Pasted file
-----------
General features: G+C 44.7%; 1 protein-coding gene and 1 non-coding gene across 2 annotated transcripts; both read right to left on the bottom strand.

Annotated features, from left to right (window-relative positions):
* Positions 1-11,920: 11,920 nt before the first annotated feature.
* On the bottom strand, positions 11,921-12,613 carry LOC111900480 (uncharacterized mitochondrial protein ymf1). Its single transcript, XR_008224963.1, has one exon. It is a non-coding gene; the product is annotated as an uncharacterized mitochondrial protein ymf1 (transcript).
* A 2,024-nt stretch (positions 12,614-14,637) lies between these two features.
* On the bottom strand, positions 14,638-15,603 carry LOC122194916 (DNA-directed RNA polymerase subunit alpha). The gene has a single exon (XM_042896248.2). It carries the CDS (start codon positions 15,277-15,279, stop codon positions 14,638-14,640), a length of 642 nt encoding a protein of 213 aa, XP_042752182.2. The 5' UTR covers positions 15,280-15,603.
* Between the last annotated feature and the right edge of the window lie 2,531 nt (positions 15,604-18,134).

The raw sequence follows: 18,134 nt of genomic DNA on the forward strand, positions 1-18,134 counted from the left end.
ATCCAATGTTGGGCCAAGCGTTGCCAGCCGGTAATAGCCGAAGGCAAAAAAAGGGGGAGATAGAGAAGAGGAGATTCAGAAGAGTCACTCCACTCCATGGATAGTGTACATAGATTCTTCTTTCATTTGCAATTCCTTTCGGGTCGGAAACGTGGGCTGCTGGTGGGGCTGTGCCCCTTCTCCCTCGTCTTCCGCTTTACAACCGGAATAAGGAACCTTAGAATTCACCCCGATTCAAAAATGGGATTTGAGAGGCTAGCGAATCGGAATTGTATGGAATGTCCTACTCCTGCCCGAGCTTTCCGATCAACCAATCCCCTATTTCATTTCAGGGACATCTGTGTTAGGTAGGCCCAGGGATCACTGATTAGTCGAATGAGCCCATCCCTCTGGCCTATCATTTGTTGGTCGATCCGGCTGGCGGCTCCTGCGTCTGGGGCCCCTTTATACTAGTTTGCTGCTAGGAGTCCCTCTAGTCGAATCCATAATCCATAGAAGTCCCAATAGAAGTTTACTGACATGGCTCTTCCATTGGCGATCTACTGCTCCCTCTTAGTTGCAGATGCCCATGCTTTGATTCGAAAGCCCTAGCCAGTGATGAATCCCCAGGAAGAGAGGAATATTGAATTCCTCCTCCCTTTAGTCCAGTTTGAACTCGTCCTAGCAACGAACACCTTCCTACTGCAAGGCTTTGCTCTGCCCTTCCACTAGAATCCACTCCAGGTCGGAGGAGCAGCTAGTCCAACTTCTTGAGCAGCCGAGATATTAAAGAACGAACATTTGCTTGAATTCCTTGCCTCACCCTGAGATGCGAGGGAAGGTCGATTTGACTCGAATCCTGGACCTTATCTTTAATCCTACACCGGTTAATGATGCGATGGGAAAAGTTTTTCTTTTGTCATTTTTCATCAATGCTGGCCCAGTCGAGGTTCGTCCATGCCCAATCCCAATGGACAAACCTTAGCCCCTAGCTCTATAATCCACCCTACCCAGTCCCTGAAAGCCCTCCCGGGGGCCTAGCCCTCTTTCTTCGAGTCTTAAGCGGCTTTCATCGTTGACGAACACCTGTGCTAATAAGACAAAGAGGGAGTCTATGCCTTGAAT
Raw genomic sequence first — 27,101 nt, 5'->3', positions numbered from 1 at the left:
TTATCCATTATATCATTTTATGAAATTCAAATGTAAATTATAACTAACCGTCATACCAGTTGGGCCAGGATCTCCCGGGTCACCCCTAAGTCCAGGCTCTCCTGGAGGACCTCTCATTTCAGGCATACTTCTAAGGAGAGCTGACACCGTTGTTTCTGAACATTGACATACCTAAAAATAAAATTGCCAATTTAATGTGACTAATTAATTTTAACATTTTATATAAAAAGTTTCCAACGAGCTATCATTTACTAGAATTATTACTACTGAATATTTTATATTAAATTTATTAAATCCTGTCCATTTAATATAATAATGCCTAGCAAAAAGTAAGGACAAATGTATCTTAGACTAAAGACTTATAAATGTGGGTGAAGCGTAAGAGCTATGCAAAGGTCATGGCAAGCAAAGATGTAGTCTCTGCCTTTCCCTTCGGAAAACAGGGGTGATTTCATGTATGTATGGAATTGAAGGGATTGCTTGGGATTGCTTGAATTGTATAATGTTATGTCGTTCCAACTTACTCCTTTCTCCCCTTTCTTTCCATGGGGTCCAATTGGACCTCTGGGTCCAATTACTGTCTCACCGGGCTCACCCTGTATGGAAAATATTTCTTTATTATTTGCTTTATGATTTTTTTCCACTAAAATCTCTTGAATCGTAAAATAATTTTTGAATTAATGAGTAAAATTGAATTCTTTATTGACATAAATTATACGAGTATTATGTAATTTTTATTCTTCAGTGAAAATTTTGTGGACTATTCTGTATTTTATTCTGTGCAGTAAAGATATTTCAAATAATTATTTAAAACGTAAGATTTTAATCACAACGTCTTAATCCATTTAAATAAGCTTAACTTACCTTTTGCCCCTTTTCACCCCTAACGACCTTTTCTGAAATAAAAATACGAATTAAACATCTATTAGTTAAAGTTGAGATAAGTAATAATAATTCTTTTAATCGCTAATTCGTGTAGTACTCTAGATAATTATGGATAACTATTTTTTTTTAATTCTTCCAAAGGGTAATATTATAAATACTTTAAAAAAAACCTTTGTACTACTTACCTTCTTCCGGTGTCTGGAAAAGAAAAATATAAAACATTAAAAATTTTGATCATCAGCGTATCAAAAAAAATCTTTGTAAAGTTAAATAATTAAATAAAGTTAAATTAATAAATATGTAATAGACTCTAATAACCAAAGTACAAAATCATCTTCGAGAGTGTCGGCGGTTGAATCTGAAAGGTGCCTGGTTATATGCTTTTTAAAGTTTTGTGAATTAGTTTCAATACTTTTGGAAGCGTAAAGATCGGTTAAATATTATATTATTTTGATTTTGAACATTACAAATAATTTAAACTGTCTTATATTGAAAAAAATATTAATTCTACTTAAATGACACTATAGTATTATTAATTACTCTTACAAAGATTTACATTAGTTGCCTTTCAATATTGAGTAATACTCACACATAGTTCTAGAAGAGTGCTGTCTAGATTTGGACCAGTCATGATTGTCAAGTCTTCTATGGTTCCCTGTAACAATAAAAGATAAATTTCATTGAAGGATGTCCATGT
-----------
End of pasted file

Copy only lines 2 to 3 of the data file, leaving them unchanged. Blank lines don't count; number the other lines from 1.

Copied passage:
Annotated features, from left to right (window-relative positions):
* Positions 1-11,920: 11,920 nt before the first annotated feature.